Thursday, July 7, 2022

Move to combine genetics entities

Three mainstays of New Zealand sheep genetics are inching closer together. Tim Fulton reports on the thinking behind the shuffle.

Ovita, Sheep Improvement Limited (SIL), and Beef + Lamb New Zealand’s Central Progeny Test will operate under the same roof if farmers and the Government approve.

Ovita focuses on genomic research, looking at the genetic information contained in DNA, while SIL is devoted more to quantitative genetics, using traditional predigree or family-based analysis, based on mathematical calculations about heritability.

Central Progeny Test, which provides information on the connections between flocks, has provided information to the SIL database.

Until now the breeding industry has treated Ovita and SIL as separate investments, even though they both aim for genetic enhancement.

B+LNZ’s general manager of farms Richard Wakelin said funding for the Ovita consortium was about to end as the Government introduced its preferred private-public partnerships.

The imminent end of the consortia era stimulated the proposed new group, Beef + Lamb Genetics, which needs approval by the Ministry of Business, Innovation and Employment (MBIE) and a farmer vote.

B+LNZ Genetics will be owned by B+LNZ and will operate as a partnership with AgResearch.

In Ovita’s case the funding partners remained in place – it’s just that the Government’s model had changed, Wakelin said.

Farmers would be asked to vote on the proposed new group because the money involved breached B+LNZ’s prescribed hurdle for industry investment, he said (see panel).

Bringing the entities together would help breeders collate information and it made sense to have everything in the same camp for efficiency’s sake, he said.

“If you ask me have I had any negative response, I can’t think of anything negative that anyone’s actually said to me. But a lot of people have actually said ‘well, about time’.”

Richard Wakelin


The proposed genetics industry group wouldn’t be part of the B+LNZ’s intended primary growth partnership (PGP) with the Crown, but its goals were similar.

Like the PGP, it would aim to provide farmers and service groups information to increase productivity.

“One of the real objectives of Beef + Lamb Genetics is to increase the information flow and uptake by farmers and one of the vehicles will hopefully be the PGP and others.”

Any government funding of Beef + Lamb Genetics would be through MBIE rather than the Ministry for Primary Industries because the science and commercial funding involved had historically been channelled through the former Foundation of Science, Research and Technology.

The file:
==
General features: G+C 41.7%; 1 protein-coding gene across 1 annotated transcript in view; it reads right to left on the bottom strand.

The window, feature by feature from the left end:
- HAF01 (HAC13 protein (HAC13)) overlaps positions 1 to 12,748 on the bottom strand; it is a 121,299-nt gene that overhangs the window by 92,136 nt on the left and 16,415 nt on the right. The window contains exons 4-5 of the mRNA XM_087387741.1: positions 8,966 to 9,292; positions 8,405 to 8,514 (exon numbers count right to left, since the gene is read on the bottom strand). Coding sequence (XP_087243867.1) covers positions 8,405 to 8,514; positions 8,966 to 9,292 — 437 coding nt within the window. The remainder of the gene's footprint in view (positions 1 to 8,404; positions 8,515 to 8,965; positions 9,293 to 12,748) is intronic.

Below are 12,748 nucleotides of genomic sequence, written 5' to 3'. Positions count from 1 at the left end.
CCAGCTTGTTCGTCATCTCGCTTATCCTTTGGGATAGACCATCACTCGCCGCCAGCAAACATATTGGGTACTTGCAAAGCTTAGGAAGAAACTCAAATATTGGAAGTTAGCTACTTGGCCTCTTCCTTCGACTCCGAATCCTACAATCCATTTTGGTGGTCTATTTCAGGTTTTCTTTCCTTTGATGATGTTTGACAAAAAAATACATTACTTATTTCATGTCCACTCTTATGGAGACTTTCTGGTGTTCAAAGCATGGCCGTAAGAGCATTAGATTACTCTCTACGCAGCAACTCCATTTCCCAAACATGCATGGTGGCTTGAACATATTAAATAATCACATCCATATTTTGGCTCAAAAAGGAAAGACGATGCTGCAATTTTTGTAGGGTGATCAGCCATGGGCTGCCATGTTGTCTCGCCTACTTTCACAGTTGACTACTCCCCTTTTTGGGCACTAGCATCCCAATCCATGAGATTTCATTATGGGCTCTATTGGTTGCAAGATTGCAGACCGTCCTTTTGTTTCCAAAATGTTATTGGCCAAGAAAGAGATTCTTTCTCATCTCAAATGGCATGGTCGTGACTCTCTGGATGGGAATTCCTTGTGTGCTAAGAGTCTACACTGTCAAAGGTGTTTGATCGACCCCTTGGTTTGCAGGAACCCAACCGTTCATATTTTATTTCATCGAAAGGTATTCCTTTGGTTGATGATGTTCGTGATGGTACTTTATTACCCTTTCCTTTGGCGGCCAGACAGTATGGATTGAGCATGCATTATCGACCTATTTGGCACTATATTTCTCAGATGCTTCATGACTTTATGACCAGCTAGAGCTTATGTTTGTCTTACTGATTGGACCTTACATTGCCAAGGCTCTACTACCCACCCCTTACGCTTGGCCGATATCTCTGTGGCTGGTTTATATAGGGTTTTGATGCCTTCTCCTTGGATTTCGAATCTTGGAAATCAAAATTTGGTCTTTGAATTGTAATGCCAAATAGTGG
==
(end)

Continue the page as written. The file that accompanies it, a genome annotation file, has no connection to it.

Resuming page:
That body is now part of the Government’s MBIE mega ministry.

Consultation with breeders and the genetics industry had been relatively trouble-free so far, Wakelin said.

Ram breeders were showing the most interest, as would be expected, given they used the existing systems for analysing their performance, whereas commercial farmers who might get the benefit of improvements by default might be more ambivalent, he said.

Unlike some previous proposals for genetic improvement, people didn’t appear threatened by Beef + Lamb Genetic’s intent.

“If you ask me have I had any negative response, I can’t think of anything negative that anyone’s actually said to me. But a lot of people have actually said ‘well, about time’.”

Getting the required funding variation was a chicken and egg scenario, he said.

The breeding industry hoped the Government would confirm its involvement next month, as the forerunner to the special B+LNZ meeting in November.

Hearing from the Government first would help give the project’s developers a better idea of what to do with Ovita as its came to the end of its current life, Wakelin said.

B+LNZ was telling beef farmers there would be more focus on optimising breeding objectives, with emphasis on hill country and making it easier to use genetic information for farm planning.

There would continue to be work across the spectrum of beef genetics and it was expected Breedplan would remain the main evaluation system used by beef bull breeders.

Money and structure

Beef + Lamb New Zealand invests $2.9 million annually in genetics-related activity, through Sheep Improvement, the B+LNZ Central Progeny Test and Ovita.

If the B+LNZ Genetics programme went ahead, B+LNZ’s investment would remain at $2.9m, with third-party investment of about $1.5m and Government funding potentially boosting the investment to $8.8m annually.

The total, potential five-year investment of $44m was predicted to generate $742m of additional genetic value behind the farmgate.

That was about $45 on every NZ lamb sold. The extra value would be from adding new traits, applying more accurate evaluations and increasing rates of adoption of genetic tools and information, B+LNZ said during the consultation round.

It also reiterated estimates that for a $100 lamb, genetics had delivered $14 more profit compared to the animal 20 years ago. 

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